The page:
More, agreed with the concept and further stated that Duty of Care can be regarded as the foremost tool, which can be used for the purpose of determining the extent of liability that exists in the element, negligence. Therefore, the description of this concept as provided by David Own clearly depicts that the duty portal is a specific arena, through which all sorts of claims related to negligence needs to pass. It has further been observed that in the modern era, the concept of Duty of Care has a lot to do with the accident law as well as particularly on the law of product liability.
Contextually, the case of Caparo Industries plc v Dickman  2 AC 605, as discussed by Hartshorne focuses on providing a clear understanding of the confusions along with the conflicts that are related to the Duty of Care. In this context, a case was filed in opposition to the auditor of Fidelity by Caparo after the electronics company has successfully completed a process of takeover. The primary reason for filing of the case was that Dickman, one of the auditors of Fidelty committed negligence at the time of preparing the financial accounts. Hence due to which the claimant had to face a certain amount of losses. However, the judgement given by the House of Lords highlighted the relationship as well as the gap between the elements and negligence with its sub-component Duty of Care. In addition, it was also mentioned that it was a case of negligence. Subsequently he was not charged with penalties pertaining to the tort law of Duty of Care. Lord Oliver, therefore, explained the case as, “It is not a duty to take care in the abstract, but a duty to avoid causing to the particular plaintiff [the old word for claimant] damage of the particular kind which he has in fact sustained”. To this, Raz added that similar situation was evident even in the case of Rylands v. Fletcher, wherein an independent duty was observed to have been imposed on the defendant for compensating the harms caused.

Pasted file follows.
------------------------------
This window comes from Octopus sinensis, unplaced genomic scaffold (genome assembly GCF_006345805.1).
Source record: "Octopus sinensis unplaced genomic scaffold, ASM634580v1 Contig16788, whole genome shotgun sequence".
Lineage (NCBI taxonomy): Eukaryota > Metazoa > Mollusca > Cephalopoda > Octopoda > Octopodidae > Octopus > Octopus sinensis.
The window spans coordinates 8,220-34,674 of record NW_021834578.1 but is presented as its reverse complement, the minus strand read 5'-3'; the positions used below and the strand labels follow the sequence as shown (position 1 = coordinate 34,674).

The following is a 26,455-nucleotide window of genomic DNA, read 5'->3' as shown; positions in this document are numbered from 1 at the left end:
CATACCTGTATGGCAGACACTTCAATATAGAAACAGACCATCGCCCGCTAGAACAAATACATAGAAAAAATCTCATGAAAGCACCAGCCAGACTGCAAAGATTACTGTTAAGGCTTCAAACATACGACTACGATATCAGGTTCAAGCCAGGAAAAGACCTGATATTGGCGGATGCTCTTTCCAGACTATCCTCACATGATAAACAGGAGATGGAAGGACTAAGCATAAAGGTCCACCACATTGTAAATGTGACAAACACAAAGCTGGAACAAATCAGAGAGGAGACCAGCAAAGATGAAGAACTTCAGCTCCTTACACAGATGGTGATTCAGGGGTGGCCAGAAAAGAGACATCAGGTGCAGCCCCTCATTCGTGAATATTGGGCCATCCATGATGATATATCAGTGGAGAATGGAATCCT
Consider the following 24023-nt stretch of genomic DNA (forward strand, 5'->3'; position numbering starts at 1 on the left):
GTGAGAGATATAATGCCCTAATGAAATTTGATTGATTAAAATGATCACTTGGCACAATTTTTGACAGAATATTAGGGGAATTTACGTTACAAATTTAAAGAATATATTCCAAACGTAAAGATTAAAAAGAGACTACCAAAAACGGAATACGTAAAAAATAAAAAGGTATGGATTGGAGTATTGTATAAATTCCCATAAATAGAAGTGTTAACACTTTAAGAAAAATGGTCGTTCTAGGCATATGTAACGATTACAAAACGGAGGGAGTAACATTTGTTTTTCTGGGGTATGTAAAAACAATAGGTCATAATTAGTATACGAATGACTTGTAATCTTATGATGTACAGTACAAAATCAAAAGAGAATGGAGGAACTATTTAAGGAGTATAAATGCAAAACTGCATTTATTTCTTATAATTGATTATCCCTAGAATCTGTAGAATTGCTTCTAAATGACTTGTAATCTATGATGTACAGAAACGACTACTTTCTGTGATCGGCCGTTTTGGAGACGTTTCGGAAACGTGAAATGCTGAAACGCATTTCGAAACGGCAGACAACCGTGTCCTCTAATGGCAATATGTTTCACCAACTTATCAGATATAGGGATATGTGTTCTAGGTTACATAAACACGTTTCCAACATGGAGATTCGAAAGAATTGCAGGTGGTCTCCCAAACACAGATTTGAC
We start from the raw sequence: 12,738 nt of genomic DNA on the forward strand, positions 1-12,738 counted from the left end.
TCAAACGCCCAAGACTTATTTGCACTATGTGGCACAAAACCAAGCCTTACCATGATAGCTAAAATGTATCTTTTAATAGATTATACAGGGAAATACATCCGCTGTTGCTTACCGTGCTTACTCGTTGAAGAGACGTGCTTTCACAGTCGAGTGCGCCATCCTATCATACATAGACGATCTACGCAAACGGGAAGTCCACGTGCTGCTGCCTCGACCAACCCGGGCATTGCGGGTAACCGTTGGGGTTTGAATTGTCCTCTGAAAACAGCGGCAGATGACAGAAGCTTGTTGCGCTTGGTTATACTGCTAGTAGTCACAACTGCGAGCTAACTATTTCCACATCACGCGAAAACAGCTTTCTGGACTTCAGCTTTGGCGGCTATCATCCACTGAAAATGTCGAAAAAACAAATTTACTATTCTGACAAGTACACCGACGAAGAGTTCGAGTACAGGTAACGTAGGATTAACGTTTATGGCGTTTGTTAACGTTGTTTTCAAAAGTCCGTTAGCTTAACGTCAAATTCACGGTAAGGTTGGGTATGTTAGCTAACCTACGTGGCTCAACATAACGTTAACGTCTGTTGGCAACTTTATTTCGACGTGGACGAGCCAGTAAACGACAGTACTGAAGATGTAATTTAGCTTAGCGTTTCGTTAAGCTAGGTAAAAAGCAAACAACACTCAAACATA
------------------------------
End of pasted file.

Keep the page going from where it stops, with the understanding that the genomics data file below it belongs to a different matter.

The breach of this Duty of Care as stated in the report of Rottenstein Law Group LLP implies that the failure of an individual or even a company for the purpose of adhering to the code of conduct. Hence, this can result in harming others through their act of negligence. When a case as such is lodged in the Court of Justice, both the plaintiff as well as the defendant is asked innumerable questions for contributing to the making of an unbiased and justified decision. This, in turn, helps to determine on whether the defendant is truly a convict or must be safeguarded from being held accountable for the grave consequences of negligence. For justifying the fact that all the factors associated with the concept needs to be sufficed for the court. This is essential, as it helps the court to take the right decision. Therefore, certain cases can be mentioned. For instance, one of such cases is that of Vaughan v Menlove (1837) 3 Bing NC 467, for which the court had taken up the objective test for making an unbiased decision. This was due to the fact that the defendant was unable to produce proper and justifiable judgements to prove his innocence. However, in the case of Blake v Galloway  3 All ER 315, a decision of breaching the Duty of Care can be made only when the defendant shows high carelessness or recklessness towards their job roles.